The other day the Farmer ventured out to the chicken coop on his daily round of chores and egg collection, only to find a massacre had taken place in the coop. This is not the first time that we have lost chickens to vermin around the farm. It is, however, the first time they have been killed in mass numbers in the safety of their own coop. It was disturbing to find that we had lost five hens in one fowl (he he) swoop. The bodies were missing, but we could safely assume the worst.
Chalking this kill up to another raccoon, the usual suspect on our farm, the Farmer promptly baited a live trap and waited for his catch. Several days has gone by and we have not seen hide nor tail of the guilty party. The bait disappears each day, but the trap had not been sprung. We began thinking the was a clever raccoon indeed.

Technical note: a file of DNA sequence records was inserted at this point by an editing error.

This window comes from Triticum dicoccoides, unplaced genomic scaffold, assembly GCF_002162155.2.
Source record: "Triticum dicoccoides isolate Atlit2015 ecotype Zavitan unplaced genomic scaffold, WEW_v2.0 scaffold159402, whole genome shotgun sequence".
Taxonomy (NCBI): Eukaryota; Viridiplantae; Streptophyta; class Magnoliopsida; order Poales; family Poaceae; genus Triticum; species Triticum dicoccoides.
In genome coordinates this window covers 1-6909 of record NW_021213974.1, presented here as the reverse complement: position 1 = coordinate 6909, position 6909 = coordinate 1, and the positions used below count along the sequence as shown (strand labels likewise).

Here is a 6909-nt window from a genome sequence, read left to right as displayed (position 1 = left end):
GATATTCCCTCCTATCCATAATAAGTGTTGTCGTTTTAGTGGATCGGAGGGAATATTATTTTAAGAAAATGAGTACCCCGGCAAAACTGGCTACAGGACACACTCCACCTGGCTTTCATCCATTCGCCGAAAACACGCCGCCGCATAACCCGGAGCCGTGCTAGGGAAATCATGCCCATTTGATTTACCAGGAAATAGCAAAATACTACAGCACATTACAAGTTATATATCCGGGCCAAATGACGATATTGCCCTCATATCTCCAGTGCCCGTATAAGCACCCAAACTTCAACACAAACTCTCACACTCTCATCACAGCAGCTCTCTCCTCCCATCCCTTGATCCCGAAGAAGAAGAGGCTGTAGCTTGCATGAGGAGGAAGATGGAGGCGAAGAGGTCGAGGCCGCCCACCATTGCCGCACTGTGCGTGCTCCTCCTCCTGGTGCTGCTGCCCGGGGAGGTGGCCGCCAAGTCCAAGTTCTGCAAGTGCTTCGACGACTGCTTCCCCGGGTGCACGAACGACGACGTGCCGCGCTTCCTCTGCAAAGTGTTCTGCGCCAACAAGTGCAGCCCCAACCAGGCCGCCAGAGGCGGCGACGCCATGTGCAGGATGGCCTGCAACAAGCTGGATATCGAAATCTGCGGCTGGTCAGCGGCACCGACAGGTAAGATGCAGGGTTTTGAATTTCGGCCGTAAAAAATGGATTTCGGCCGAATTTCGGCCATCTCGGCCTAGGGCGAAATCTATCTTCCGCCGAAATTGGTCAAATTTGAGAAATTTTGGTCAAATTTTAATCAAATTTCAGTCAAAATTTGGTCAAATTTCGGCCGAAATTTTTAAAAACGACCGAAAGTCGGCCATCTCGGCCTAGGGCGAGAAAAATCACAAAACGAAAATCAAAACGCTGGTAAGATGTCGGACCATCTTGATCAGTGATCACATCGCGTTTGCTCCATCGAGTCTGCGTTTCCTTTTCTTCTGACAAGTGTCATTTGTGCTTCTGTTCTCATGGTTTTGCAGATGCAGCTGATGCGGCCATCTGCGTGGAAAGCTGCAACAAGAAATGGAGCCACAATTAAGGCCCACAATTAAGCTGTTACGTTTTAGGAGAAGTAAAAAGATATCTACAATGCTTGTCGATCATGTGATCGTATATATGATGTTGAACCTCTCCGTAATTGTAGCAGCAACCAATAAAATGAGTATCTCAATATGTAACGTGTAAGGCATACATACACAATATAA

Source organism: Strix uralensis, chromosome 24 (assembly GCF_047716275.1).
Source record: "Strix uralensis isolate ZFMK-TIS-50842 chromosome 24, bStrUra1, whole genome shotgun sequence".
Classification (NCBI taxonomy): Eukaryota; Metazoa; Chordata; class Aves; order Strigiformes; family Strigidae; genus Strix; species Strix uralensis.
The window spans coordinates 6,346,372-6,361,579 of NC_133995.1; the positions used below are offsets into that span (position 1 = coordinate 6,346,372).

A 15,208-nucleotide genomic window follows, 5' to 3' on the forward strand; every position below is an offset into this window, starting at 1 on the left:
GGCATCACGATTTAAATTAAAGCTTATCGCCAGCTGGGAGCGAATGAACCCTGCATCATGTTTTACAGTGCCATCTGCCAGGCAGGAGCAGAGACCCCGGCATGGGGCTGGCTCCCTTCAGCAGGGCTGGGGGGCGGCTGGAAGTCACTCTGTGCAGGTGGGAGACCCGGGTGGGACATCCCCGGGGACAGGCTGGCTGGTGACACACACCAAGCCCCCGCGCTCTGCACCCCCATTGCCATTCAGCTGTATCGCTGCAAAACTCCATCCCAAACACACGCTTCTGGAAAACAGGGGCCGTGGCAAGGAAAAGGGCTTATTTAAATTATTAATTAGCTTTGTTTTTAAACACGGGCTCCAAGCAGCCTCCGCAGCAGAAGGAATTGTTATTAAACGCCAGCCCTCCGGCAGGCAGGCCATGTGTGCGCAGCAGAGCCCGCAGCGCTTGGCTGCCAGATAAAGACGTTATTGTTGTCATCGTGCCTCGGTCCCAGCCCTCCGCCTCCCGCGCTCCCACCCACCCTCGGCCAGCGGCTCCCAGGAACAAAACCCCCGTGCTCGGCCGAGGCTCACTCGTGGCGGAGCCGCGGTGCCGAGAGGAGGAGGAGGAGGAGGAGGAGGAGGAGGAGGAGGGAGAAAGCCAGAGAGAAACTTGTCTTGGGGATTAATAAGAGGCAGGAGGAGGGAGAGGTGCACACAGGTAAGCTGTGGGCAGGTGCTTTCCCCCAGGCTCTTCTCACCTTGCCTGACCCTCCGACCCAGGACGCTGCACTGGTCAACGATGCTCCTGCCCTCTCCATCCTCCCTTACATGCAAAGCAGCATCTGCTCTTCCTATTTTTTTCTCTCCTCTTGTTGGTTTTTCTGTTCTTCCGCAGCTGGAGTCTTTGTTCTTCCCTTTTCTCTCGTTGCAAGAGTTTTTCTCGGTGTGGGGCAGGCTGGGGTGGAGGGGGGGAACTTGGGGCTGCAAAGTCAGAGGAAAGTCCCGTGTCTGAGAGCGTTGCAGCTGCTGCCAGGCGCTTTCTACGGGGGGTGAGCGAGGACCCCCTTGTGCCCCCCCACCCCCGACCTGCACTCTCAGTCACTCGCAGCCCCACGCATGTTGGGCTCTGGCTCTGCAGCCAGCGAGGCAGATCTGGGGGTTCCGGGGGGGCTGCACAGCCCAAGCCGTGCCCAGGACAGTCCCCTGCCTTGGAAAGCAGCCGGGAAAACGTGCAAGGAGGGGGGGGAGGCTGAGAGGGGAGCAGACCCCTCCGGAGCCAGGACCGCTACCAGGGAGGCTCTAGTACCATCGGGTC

While doing some maintenance work a couple days after the crime, the Farmer stumbled upon a small hole under our large machine shed. Around the hole were the remains of our precious egg layers. Apparently whatever killed the chickens also tried to bring them home, but did not take in to account just how well fed our hens are... It seemed as though the animal did it's best to drag the lifeless bodies under the shed and in the process tore them to pieces. Either way, that little critter got a good meal, even if it did have to have take out for several nights.
The other day I was standing in Aiden's room doing my motherly duty of diaper changes (Boy, this kid can poop!), when I hear the surprised screeching of one of our Auracana hens. She came flying (ok, they cannot fly, but she was running fast enough to take off) around the corner of the corn crib like her tail feathers were on fire! Just then I saw another Auracana hen run through the goat pasture with a small mink hot on her trail. This was my Oprah Ah-ha moment! A mink, of course! That is why we could not catch it in the live trap - it could squeeze through the wire.